A stingray is depicted with his shark friend from Little Ray & Shark Patch Things Up and displayed at 50% of viewport width.
July 2019 by Terry Verduin


Sometimes when we trip or fumble,
teamwork may just stop our stumble.
That's why we must always show respect
to help that comes as we least expect.
(Little Ray & Shark Patch Things Up)

Fishy Fish Differences

Fishy Fish? Discover differences between stingrays, manta rays and sharks. Chondrichthyes, or cartilaginous fish, have no bones, have no swim bladders and may have no scales or teeth.

Stingrays and Manta Rays and Sharks

Cartilaginous Fish? The Elasmobranchii subclass of Chondrichthyes includes rays, sharks, skates and sawfish made of cartilage. Human babies begin life with more cartilage than adults. Bone will replace much of it.

From the Same Cloth? Cartilage shapes Elasmobranchs. They have no bones to provide form. Cartilage breaks and wears out. It may not repair. Distinguishing features of each Pancake Shark make them seem unrelated.

Ancient Times? Elasmobranchs date back hundreds of millions of years. Their cartilaginous endoskeletons do not fossilize like bones. Findings of fossilized teeth show small evolutionary changes across the ages.

Dating Game? Scientists use radiocarbon dating to estimate the age of organic matter. It measures the remaining Carbon-14, or radiocarbon, a naturally-occurring radioactive isotope. Accuracy can be within decades.

Earrings? Elasmobranchs have no otoliths. Bony fish have these ring-like inner ear bones. The ring development matches seasonal changes. Like tree-ring dating, scientists can examine and count the rings to determine age.


Age scales? Some bony fish develop yearly scale rings, like tree trunks. Counts give rough age estimates. NOAA SWFSC researchers age Elasmobranchs by counting concentric calcified bands in the vertebra.

In Full Bloom? Many Elasmobranch species sport denticles, classed as placoid scales. This tooth material with enamel coating, extends from the dermal, or middle skin layer. Electric rays and manta rays have no scales.

It All Stacks Up? Denticles differ among Elasmobranchs. Fish scales grow with the fish. Denticles stop growing. At a certain size, new ones fill the empty spaces. The pattern is regular in sharks, but irregular in stingrays.

Right Confections? Sharklet Technologies, Inc. invented denticle-like plastic medical wraps to repel germs. The CDC warns about water contamination and waterborne illness in Healthy Pets, Healthy People.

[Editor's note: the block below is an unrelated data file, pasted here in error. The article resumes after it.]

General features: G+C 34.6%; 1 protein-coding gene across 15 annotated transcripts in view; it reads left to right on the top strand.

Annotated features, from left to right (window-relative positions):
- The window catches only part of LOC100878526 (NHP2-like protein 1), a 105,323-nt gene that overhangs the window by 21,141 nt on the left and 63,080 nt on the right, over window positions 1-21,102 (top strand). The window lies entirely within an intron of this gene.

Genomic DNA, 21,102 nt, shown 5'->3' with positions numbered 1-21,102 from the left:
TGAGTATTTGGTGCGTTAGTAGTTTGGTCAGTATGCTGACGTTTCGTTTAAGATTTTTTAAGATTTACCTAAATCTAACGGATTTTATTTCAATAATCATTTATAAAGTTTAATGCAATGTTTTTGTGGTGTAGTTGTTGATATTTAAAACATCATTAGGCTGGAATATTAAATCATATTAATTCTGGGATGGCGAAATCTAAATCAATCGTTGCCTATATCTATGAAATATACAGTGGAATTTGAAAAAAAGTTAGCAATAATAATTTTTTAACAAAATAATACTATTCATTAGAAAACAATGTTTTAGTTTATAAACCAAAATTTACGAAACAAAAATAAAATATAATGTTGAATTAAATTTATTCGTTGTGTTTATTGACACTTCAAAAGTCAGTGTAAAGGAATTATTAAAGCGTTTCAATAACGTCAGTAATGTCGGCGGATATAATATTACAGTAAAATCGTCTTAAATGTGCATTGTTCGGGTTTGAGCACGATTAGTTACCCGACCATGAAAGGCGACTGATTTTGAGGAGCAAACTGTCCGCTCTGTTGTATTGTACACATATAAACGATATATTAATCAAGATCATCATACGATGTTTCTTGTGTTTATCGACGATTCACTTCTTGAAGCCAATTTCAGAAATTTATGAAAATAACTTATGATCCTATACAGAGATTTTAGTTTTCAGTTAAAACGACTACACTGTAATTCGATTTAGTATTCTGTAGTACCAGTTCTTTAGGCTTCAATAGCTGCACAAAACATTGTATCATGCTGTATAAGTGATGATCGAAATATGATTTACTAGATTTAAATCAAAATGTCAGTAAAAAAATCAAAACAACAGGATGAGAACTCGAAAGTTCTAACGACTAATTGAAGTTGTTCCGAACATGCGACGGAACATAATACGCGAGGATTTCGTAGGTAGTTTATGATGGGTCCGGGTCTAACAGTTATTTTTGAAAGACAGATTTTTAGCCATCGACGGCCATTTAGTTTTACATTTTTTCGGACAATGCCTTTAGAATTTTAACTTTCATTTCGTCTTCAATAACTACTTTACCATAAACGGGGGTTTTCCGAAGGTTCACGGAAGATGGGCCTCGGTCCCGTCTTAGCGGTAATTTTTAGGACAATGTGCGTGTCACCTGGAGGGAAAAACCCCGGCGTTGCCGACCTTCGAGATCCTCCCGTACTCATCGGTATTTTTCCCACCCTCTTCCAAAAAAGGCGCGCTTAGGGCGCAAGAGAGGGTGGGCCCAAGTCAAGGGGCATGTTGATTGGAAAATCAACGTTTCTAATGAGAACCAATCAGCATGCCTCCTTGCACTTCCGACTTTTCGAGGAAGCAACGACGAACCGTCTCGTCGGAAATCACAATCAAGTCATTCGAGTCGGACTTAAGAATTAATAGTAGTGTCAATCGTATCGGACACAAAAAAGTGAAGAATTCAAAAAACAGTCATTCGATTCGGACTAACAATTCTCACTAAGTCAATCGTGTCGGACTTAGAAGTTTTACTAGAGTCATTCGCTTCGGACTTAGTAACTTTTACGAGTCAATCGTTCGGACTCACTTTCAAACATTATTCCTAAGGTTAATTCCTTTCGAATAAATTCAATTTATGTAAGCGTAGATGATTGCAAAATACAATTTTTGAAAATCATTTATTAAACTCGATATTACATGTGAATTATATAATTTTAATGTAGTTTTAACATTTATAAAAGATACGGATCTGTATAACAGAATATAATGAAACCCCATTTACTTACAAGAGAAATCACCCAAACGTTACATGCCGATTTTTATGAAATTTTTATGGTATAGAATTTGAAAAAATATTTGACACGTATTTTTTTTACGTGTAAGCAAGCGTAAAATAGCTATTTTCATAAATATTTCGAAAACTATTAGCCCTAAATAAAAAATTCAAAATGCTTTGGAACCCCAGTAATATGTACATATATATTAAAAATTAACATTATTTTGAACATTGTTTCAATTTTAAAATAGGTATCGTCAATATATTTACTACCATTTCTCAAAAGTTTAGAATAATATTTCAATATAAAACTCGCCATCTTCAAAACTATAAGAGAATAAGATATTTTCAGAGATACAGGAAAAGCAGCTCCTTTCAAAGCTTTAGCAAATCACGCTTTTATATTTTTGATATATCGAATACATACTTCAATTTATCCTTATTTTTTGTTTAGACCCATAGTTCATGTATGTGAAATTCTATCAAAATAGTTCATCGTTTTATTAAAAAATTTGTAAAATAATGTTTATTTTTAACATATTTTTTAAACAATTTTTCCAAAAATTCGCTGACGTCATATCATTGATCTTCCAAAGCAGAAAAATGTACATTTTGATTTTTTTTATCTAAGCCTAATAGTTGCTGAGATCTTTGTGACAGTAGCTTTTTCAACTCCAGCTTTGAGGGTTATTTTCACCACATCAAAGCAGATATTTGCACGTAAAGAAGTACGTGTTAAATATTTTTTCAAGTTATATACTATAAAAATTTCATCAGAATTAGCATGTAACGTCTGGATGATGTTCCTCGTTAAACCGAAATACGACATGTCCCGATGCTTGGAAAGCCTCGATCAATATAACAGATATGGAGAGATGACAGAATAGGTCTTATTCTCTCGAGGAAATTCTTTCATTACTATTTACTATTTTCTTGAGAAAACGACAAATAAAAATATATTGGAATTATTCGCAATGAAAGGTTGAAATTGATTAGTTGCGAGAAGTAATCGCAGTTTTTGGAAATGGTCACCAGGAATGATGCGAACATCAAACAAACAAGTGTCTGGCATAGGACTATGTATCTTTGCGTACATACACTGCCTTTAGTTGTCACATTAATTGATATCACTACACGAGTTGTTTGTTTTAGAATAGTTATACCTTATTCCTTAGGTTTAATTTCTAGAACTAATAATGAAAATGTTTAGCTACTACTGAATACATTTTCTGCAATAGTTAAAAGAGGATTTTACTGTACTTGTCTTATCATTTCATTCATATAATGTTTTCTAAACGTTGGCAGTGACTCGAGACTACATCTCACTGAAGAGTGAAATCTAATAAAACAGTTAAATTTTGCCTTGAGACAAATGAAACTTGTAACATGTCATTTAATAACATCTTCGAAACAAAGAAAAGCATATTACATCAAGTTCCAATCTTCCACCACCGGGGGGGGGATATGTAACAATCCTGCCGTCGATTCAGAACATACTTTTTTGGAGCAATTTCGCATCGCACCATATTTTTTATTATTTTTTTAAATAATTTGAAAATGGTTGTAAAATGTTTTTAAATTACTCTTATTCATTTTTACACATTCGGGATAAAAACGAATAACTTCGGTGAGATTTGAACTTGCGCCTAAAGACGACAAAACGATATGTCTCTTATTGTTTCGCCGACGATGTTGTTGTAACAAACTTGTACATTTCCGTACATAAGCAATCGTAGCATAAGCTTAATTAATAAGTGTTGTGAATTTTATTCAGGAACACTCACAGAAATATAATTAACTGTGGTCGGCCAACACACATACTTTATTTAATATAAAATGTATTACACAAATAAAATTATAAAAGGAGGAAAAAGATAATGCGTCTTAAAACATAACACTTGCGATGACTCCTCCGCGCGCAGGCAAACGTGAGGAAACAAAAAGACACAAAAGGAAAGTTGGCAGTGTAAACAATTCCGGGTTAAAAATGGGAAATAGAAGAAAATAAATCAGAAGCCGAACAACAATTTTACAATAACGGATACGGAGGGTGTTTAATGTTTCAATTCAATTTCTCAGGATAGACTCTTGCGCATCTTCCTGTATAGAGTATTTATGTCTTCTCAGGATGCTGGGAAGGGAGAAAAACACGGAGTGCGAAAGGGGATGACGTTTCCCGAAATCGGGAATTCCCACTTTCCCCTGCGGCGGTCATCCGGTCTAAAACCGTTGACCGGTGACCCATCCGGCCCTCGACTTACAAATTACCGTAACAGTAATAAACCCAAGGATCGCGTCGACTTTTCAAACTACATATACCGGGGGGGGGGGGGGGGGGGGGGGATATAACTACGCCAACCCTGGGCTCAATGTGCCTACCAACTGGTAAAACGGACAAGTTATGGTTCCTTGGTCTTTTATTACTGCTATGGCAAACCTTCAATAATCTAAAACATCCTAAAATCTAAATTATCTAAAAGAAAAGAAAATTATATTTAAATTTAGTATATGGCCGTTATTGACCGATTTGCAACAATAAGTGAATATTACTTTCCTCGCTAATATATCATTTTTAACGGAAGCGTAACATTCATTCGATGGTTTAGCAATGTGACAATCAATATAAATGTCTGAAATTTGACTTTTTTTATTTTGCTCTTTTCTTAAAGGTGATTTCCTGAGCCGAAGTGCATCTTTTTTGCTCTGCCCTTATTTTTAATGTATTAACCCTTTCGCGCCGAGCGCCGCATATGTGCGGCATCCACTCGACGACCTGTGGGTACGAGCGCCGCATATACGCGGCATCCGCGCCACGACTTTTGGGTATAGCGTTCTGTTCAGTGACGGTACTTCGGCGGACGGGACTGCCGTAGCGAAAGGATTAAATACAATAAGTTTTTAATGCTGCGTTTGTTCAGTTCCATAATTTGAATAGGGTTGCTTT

Back from the Future? Fish breathe with gills. Gill arches hold them in place. Before birth, people have gill-like parts. Amphibians, crustaceans and mollusks have gills. Land or water insects and spiders also have them.

Ancestral Lungs? Like lung air sacs, gills provide an interface between the oxygen and blood. It is unknown if fish gills evolved from ancient lungs, or if they evolved into lungs used for breathing air. Early fish had both.

Operculum? Elasmobranchii lack this hard, plate-like, bony gill covering. It protects the gills of bony fish and helps them pump water over their gills for respiration. Mollusks and snails also may have opercula, or operculums.

Deep Breath? Water exits, but it cannot enter gills. Oxygen enters the bloodstream via capillaries. Sharks, stingrays and manta rays breathe unlike the fish majority. Fishy fish can pull water by mouth over their gill slits.

Trademark? The large number of cartilaginous fish gill slit openings is unique. Five to seven pairs of gill slits are on both sides of their heads. Bony fish typically sport just four gills on each side.

Oxygen Boost? Bottom sharks, stingrays and electric rays have supplemental spiracle breathing holes. These external openings bypass mouth-to-gill respiratory flow when obstructions are present or while they are eating.

True Gills? External organs, on the heads, behind the eyes of most fish and sharks have gill filaments for breathing capacity. Gills are under the heads of stingrays, rays and some sharks. Gilled mushrooms do not breathe with them.

Sorbet Style? Spiders and insects have spiracles. On the heads of whales and dolphins, they are called “blow holes”. They also assist the breathing of stationary rays, except mantas. In manta rays the spiracles are nonfunctional.

Gas Exchange? Few fish need to think to breathe. Gas exchange occurs passively and automatically as they swim. Their gill muscles power oxygen intake. Gases pass into the blood stream. Carbon dioxide seeps out.


On the Block? Most fish have tongue-like parts, called basihyals. Small basihyals made of cartilage are on the mouth floors of stingrays and sharks. Osteichthyes, or bony fish, have bony basihyals on the floors of their mouths.

Fringe Art? Basihyals serve no purpose in most fish. These largely immobile structures have few muscles and no taste buds. Basihyals add suction to the deep bites of cookiecutter sharks, making them an exception.

Good Taste? All fish can taste. Taste is sensed by the body surface of some fish. Catfish and nurse sharks sense prey with whiskers, called “barbels”. Stingrays and sharks have taste buds lining their mouths and throats.

Extension? Fish nose holes are called nares. They provide the sense of smell. The nares of cartilaginous fish are under their bodies. Fish nares are not connected to their mouths or throats. They play no role in breathing.

Sharp Note? Internal hearing parts have no outside openings. Ear-like parts or lateral lines sense sound vibrations. Like sonar domes on vessels, echolocation or bio sonar locates and sizes up obstacles or targets.

Doubling Down? Some land and aquatic mammals echo locate. They emit sound waves to sense objects in their environment. Waves bounce back indicating relative locations. Studies show humans can learn echolocation.